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Japan’s Floating World: Politics, Art, and Society During the Edo Period (1603-1868)
September 28 @ 8:30 am - 4:00 pm
The Edo period (江戸時代, Edo jidai) or Tokugawa period (徳川時代) in Japan from 1603 to 1868 was a critical period in Japanese social, economic, political and cultural history. The Carolina Asia Center, Ackland Art Museum, and North Carolina Teaching Asia Network is excited to offer a free K-12 educator workshop dedicated to the Edo period on September 28, 2019 at UNC-Chapel Hill. “Japan’s Floating World: Politics, Art, and Society during the Edo Period (1603-1868)” will allow NC educators to learn about the history of the Edo period and will investigate questions such as: Who collected and owned art and what were these forms of art? What was the political structure of Japan? What did woodblock prints tell us about society and culture? Three lecturers, Dr. Morgan Pitelka, Dr. Yixin Chen, and Madison Folks, will introduce us to the intersections of art, culture, and politics during the Edo period during the first part of the workshop, and then we will visit the Ackland Museum to look at woodblock prints and other forms of art during the second part of the workshop. We will close the workshop with presentations from UNC staff on K-16 Asia- related resources.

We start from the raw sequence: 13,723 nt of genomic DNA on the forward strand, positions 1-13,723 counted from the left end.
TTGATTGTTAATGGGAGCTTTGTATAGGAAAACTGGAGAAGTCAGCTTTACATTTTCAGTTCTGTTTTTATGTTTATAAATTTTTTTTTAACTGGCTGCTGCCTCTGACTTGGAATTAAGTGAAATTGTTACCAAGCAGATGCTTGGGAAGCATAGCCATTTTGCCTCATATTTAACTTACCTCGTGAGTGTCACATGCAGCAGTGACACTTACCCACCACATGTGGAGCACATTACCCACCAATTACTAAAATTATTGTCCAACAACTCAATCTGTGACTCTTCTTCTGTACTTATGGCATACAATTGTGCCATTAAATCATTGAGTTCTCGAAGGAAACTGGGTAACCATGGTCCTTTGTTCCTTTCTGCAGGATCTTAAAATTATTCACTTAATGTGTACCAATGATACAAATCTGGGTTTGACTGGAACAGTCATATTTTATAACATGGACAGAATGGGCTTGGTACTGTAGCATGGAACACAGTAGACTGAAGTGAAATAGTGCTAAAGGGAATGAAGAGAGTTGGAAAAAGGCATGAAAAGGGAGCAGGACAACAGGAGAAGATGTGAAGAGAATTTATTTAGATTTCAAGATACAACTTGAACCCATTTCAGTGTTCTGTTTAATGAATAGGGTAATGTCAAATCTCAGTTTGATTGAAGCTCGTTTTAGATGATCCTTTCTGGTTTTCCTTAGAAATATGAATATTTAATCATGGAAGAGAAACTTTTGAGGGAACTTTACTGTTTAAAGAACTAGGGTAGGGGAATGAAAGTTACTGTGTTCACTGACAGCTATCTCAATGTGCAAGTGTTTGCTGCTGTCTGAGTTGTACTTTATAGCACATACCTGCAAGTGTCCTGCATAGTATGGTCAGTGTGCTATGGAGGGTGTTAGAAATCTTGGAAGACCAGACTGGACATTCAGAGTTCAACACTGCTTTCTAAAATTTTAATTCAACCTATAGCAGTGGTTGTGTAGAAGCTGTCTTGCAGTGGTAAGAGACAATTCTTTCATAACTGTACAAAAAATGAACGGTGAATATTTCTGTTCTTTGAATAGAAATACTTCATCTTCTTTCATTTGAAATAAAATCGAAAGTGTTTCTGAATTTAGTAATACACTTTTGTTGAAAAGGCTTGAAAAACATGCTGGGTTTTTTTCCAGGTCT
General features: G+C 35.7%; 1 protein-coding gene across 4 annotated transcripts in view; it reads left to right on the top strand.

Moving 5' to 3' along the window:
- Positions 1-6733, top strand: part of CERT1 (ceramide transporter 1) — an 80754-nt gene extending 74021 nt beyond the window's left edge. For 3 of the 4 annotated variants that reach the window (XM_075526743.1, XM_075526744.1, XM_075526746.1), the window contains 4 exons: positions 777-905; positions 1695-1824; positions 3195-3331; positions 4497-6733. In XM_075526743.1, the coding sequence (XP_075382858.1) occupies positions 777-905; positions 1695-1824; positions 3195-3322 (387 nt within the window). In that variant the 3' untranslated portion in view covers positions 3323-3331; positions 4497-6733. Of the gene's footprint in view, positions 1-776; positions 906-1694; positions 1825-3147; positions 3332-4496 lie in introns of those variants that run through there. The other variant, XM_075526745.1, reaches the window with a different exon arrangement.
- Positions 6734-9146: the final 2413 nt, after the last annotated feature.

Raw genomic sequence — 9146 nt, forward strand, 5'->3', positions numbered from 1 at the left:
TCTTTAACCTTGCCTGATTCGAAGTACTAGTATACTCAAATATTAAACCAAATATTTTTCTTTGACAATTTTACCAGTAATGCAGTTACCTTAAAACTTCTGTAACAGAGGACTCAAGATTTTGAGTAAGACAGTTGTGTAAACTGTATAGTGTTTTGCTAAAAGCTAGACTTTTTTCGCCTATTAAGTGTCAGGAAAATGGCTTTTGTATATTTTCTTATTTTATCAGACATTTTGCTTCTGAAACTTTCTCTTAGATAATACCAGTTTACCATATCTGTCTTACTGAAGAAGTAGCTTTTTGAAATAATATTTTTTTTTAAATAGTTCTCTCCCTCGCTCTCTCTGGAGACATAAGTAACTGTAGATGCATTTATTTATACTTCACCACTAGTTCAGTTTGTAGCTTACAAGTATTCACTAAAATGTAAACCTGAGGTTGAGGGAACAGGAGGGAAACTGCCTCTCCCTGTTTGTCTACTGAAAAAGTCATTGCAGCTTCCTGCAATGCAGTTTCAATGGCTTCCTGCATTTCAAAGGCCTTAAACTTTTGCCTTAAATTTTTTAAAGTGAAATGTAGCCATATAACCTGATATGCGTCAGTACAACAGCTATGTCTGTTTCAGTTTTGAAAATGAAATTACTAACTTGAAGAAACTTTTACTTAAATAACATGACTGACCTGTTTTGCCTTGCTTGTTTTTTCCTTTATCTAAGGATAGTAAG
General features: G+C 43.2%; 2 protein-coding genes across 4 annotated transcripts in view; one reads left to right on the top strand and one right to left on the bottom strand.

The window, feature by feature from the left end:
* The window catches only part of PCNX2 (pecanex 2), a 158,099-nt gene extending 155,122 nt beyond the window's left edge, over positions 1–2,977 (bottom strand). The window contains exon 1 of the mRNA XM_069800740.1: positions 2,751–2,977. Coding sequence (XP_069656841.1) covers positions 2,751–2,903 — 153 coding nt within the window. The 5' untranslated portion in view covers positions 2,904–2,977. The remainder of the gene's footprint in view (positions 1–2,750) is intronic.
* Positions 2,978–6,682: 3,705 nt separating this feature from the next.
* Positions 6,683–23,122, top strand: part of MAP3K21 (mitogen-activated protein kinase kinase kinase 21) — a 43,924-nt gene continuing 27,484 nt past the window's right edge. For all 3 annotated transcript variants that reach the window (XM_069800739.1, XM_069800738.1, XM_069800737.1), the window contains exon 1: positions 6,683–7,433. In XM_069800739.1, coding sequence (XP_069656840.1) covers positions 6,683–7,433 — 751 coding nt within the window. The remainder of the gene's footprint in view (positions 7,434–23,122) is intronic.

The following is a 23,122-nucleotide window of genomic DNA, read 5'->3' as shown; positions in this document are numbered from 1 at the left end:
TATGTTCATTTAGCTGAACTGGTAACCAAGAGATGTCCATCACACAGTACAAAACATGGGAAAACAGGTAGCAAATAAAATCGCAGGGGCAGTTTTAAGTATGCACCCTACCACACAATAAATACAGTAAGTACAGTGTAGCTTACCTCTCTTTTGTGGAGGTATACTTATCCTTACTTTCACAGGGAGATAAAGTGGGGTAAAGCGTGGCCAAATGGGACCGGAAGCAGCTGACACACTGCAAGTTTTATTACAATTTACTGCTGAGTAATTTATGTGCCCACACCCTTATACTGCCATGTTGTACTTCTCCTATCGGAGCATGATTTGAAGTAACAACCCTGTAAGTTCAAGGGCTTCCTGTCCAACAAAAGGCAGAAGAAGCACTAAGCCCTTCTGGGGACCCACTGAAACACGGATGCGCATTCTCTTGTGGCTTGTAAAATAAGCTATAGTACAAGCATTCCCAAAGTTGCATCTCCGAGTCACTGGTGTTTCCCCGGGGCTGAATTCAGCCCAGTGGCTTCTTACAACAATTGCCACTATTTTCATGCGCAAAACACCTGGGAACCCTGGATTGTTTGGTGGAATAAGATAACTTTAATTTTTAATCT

WORKSHOP IS CURRENTLY FULL! Email email@example.com for waitlist.
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Participants will receive a certificate from North Carolina Teaching Asia Network confirming 6 hours of professional development.
The Carolina Asia Center supports diverse Asia-related events. However, CAC co-sponsorship of any talk, seminar, documentary screening, film screening, performance or celebration does not constitute endorsement of or agreement with the views presented therein. As an academic institution, we value diverse perspectives that promote dialogue and understanding.